Is that what’s wrong with us all in Britain, too many broken promises, too many broken dreams? We can’t all be rich and famous, and it’s becoming ever more apparent that fame isn’t much fun. Maybe what we need to fix is our attitude. We have a parliament full of MPs who seem to have forgotten what they’re there for. Meanwhile Brexit rumbles on and the government sneaks cuts to essential services through under the radar.

We’ve had another big row on about Brexit this week, lots of outcry and resignations, lots of talk about loyalty to the party and betrayal of party values from all sides of the house. Oh I know there are MPs who care and work hard for their constituents, but what shocked me most about this week’s row was how it was all party politics, throughout all the reportage I heard. The idea of anyone doing anything for the good of the nation didn’t make so much as a blip on the radar.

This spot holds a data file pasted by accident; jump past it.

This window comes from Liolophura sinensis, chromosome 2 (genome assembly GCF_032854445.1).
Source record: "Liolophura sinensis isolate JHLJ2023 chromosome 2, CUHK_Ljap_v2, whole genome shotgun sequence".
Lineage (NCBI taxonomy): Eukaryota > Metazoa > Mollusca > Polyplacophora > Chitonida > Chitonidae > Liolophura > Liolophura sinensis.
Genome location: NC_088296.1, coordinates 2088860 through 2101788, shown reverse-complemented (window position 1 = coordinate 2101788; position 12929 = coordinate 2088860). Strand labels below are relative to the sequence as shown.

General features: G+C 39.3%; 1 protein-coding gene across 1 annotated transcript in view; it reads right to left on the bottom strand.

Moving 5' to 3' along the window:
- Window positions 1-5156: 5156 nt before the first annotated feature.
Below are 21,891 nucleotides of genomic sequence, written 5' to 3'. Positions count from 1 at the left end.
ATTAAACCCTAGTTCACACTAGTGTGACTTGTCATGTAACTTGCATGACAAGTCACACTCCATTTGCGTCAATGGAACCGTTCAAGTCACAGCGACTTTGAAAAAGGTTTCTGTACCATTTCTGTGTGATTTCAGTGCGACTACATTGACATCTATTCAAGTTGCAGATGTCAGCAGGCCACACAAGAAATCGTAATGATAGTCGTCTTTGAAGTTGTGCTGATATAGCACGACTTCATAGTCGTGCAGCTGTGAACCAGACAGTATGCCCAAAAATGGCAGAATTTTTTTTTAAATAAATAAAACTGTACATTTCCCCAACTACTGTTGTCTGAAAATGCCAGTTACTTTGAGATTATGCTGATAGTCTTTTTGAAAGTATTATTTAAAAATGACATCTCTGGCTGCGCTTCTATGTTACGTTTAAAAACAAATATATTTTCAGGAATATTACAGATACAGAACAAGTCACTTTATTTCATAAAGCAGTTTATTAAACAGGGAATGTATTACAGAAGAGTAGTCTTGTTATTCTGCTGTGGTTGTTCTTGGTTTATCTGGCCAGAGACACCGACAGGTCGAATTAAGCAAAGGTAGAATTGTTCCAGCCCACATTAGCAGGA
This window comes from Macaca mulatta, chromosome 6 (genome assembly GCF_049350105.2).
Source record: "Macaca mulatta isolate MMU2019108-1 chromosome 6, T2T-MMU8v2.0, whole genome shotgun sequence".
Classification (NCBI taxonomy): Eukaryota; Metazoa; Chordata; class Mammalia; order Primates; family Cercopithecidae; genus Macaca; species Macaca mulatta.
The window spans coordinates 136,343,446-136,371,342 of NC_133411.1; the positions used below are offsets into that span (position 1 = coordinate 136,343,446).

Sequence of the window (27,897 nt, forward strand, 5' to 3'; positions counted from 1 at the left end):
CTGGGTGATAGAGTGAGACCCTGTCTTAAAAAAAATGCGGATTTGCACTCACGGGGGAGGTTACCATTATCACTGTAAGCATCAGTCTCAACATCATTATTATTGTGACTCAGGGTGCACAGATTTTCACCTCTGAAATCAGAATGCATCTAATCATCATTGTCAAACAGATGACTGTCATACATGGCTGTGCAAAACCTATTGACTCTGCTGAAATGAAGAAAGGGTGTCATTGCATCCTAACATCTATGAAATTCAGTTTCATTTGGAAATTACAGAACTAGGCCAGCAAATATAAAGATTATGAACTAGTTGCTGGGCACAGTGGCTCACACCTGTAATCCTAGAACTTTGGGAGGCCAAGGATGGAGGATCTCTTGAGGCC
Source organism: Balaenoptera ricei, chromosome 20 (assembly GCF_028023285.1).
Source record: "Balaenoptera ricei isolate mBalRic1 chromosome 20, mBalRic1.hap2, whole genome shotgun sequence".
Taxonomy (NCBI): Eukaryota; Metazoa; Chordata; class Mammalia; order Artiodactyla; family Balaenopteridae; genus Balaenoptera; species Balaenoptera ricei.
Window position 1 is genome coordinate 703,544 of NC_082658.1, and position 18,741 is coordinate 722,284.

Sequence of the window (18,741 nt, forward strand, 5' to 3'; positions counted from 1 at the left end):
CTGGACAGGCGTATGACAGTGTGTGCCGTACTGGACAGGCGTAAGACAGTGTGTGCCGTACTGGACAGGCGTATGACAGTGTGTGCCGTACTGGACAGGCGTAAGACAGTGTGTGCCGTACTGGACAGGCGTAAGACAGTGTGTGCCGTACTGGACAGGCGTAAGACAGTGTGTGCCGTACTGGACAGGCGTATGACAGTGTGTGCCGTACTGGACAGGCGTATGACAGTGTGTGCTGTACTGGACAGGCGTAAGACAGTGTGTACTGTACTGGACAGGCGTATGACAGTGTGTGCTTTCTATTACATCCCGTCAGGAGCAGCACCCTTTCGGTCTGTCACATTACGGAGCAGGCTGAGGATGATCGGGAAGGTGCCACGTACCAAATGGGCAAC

The cruellest blow is that it’s our fault. We elected these idiots. Heaven knows how we go about engaging normal people in politics again, people with life experience outside the political spectrum, people who will put their nation first and their party second, people who have had careers rather than career politicians, but we have to do it, fast. Making it to cabinet is not the same thing as getting promoted at the investment bank or making partner at the law firm. One is a job promotion, the other is a service to a nation. There’s a subtle difference and it’s one our current career politicians seem to be missing.

10 Comments

Filed under Blimey!, General Wittering

How does this even happen?